I was absolutely delighted. It was one of her better attempts - I was very relieved that she hadn't stumbled so badly earlier that she'd had to restart a whole page. (When I was a kid, my mom would try to moderate my expectations by scaling what we'd take as a victory. "How about this: if this soccer team only beats you guys by three goals, we'll count it as a win!" she'd propose enthusiastically, and I'd respond with disgust. But I super understand where she was coming from now. You just want to protect your kid. My point is: in my head, I decided I'd consider it a win if Hawaii didn't have to go back and restart the second page. So she won! I did not share this with Hawaii, however.)

If we'd had another few weeks, she'd have had the piece spotlessly down. She really did work her tail off on it. Afterwards, Hawaii's expression was pinched and grim, and I still am not sure how she felt about it, but she was in better spirits for the rest of the day.

(Pokey also did very well!)(Hawaii was also very nervous about sightreading, but I was not at all worried on her behalf about that, and so that did not register much with me. She did fine.)



augh! my beautiful boy! What happened?!

Jammies hit a grounder to him during baseball practice and it popped up on him. Jammies felt absolutely awful. One of the other coaches is a trainer, and poked gingerly around and said he didn't think anything was broken in the occipital bones, so we skipped the hospital, and in fact the swelling seems to be going down already.


Hawaii: I have a joke. How did the boy get sunburnt on a cold day?
Me (skipping the science lecture about altitude): I don't know, how DID the boy get sunburnt on a cold day?
Hawaii: Because he lived in ancient Egypt! Get it? Because a cold day for them is still a hot day for everyone else!
Me, being no fun: Or modern Egypt!
Hawaii: Sure. It could be modern Egypt.



At bedtime one night, Rascal was bawling his eyes out over the end of storytime. He was wailing in bed, inconsolable, when I went to hug him goodnight. Finally I redirected his attention, got him to breathe and calm down, and talk to me. He heaved and sobbed and told me his sad tale, and I echoed it back to him, naming his emotions - the normal thing one does with an emotional three year old.

Pokey piped up, up from out of sight in the top bunk of the other bed: "I like listening to you calm down Rascal," he said. I was touched. Pokey continued, "His little voice is so cute! And he sounds so sad. It's so cute."  I agree, it is so cute.

Also I choose to interpret Pokey's comment as a compliment. Listen, they all listen when you parent one of them. You're always parenting all of them, even though three of them aren't in the hotseat. The compliment is that Pokey likes the naming of the emotions and feels himself self-regulate upon hearing me assist Rascal with the process.  (Am I full of myself or am I full of myself?! Yes indeed! Oh so full.)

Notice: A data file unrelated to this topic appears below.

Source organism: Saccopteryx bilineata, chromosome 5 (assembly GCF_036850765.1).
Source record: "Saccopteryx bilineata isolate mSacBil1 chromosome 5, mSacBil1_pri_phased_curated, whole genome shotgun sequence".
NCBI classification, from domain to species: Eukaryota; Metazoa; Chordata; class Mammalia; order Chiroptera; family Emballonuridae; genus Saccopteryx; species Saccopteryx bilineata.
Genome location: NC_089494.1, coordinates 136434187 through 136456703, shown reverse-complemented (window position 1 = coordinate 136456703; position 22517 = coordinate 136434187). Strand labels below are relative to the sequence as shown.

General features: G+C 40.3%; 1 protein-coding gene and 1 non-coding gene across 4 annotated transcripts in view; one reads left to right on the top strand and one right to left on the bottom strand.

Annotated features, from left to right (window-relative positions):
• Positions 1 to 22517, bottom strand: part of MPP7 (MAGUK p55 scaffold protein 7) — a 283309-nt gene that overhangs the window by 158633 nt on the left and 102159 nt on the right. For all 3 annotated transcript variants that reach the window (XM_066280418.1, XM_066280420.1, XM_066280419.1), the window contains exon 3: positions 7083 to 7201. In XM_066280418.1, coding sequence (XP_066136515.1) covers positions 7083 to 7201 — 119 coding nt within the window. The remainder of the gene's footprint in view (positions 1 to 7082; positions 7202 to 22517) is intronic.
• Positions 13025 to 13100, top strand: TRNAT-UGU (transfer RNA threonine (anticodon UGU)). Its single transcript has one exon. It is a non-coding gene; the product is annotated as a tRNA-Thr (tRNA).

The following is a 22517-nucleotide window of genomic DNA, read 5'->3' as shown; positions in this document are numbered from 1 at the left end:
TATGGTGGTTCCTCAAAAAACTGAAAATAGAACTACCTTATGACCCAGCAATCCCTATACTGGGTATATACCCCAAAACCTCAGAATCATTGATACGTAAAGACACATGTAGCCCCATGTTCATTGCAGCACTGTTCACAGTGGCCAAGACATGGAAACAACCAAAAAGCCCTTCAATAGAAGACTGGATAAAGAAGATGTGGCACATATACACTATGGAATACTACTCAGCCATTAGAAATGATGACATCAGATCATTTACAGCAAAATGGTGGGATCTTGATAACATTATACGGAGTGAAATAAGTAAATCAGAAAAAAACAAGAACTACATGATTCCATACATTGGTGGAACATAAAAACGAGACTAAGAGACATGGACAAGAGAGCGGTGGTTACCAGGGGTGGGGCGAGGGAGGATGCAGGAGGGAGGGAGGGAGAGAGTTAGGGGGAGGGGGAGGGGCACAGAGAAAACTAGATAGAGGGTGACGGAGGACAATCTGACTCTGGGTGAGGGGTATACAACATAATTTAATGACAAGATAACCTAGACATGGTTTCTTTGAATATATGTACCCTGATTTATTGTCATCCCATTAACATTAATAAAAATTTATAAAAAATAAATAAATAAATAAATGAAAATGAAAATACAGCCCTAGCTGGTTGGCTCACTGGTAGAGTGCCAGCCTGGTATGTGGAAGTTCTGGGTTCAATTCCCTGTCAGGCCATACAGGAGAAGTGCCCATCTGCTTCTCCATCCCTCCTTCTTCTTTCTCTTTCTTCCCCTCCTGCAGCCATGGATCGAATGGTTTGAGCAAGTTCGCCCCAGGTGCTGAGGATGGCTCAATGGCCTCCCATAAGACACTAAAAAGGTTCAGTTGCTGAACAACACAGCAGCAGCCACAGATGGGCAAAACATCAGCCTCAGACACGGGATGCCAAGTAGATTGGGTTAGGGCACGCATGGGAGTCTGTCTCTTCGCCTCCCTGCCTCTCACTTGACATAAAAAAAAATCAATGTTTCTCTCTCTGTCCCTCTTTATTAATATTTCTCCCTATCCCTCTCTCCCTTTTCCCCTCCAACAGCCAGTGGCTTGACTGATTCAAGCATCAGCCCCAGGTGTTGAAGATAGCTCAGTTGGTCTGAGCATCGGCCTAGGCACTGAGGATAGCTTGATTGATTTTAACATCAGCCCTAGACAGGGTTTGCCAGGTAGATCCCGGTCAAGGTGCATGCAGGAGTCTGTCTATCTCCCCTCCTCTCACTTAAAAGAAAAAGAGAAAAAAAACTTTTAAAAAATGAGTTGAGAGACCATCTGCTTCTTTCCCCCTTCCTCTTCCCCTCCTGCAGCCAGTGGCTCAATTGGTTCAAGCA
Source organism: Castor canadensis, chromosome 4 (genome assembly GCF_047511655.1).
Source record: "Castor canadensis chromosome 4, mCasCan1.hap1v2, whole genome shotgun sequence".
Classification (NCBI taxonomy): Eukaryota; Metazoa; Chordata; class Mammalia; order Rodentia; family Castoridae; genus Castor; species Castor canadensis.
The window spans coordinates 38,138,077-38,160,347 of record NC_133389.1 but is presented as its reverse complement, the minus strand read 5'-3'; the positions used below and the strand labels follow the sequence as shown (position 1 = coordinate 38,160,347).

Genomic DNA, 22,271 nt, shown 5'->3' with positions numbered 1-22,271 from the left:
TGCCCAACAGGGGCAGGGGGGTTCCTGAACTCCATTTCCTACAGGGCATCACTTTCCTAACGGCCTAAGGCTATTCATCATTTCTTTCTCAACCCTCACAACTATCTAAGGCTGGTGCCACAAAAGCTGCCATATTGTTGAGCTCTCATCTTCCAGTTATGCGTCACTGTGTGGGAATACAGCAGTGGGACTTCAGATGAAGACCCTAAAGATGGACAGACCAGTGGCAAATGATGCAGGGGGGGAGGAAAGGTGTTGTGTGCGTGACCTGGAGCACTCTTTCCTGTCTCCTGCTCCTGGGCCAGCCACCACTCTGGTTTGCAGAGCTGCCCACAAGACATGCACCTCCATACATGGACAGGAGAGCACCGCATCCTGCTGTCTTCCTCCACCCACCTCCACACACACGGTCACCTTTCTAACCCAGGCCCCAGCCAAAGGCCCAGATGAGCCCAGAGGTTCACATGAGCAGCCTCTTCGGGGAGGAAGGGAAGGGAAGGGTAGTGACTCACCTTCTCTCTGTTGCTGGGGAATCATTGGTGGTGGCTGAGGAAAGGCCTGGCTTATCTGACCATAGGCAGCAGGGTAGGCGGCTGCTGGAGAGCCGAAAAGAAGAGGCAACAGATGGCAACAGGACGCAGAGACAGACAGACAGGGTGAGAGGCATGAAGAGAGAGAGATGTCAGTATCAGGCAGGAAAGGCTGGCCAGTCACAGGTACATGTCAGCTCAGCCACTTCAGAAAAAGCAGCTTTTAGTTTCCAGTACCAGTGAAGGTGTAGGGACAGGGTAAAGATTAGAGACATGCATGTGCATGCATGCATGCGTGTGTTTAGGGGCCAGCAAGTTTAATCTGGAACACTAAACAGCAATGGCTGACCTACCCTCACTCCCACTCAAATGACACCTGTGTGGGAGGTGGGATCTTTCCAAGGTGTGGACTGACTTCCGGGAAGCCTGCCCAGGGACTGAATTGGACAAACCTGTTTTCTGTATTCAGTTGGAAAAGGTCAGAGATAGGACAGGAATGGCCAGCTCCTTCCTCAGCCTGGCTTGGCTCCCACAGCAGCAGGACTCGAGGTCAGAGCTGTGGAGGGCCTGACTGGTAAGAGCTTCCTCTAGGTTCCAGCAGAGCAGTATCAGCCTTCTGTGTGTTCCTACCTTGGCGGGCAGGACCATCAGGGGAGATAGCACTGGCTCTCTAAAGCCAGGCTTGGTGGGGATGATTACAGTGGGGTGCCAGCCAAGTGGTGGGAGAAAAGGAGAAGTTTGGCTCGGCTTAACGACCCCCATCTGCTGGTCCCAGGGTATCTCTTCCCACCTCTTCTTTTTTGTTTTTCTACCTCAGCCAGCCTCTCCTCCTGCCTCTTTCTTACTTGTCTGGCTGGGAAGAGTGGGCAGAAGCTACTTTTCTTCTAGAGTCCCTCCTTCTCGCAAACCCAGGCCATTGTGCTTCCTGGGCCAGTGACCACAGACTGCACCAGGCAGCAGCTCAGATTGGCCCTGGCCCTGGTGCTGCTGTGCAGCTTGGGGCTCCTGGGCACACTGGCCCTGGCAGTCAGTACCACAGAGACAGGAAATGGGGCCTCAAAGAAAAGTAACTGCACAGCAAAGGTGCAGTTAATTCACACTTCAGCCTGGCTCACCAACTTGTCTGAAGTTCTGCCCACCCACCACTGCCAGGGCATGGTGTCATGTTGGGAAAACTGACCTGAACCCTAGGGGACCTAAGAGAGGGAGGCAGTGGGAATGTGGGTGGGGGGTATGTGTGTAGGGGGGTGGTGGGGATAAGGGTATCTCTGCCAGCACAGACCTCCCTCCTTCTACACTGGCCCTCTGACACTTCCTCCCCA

Jammies showed me the poison ivy rash he has now, from removing the poison ivy last week, in advance of Hawaii's scavenger hunt. It's on his forearm and on his legs.  "I actually get this rash every spring," he confessed, "and I just call it my Springtime Rash, and I never really thought about it."

I thought that was funny. He also said, "also I never exactly believed you when you said there was poison ivy in the backyard. I thought the reaction would be much quicker." Nope, it takes a day to show up.

I've been meaning to plant an ivy on the front trellis, but then this just started growing on its own.  Pretty!


Ace told some joke, and my attention was elsewhere, and I politely said, "That's a good one!"
Pokey interjected, "One time I told a joke, but I messed it up, and I was about to correct it, when you said 'That's a good one!'  Before you even heard the right joke! So now I don't trust you when you say that."

I laughed and laughed. Since then, I've said "That's a good one!" a few more times. I thought Pokey might get the meta-joke and start to laugh with me, but he's kept his reaction to himself.


We took the kids to see these guys:

They're from New York, but the director is from the Valley, and they put on a free show locally (probably as a rural outreach sort of thing. Heebieville is funny - we qualify for rural assistance in all kinds of ways, but we get far more than our fair share of rural outreach because we're not really that rural, and so it's so easy and convenient for the kind folks in Austin to fulfill their rural outreach mission.)

Anyway: if you're in New York, I highly recommend catching a show. Absolutely first rate ballet folklorico, insane amount of energy and beat and rhythm to it, and just a joy to listen and watch. And some strictly musical pieces by the band, without dancing.  The band was also superb.

At the Q&A afterwards, Hawaii raised her hand. When it was her turn, she had to speak into a microphone and introduce herself. Her question was: "Was there ever a time that you really wanted to quit, but instead you decided to persevere?" (She really did use the word persevere.) The lead dancer/director got all choked up and emotional and shared a story about repeated setbacks by injury.

Ours was just held at the local middle school. Afterwards they served Mexican roasted chili lime corn and fruit and watermelon juice.

Good advice to all, whether or not one is transitioning out of from childhood to one's teenage years or not.

My next kittens will be done on Mother's day, so there's a bit of a lull until the next round of excitement.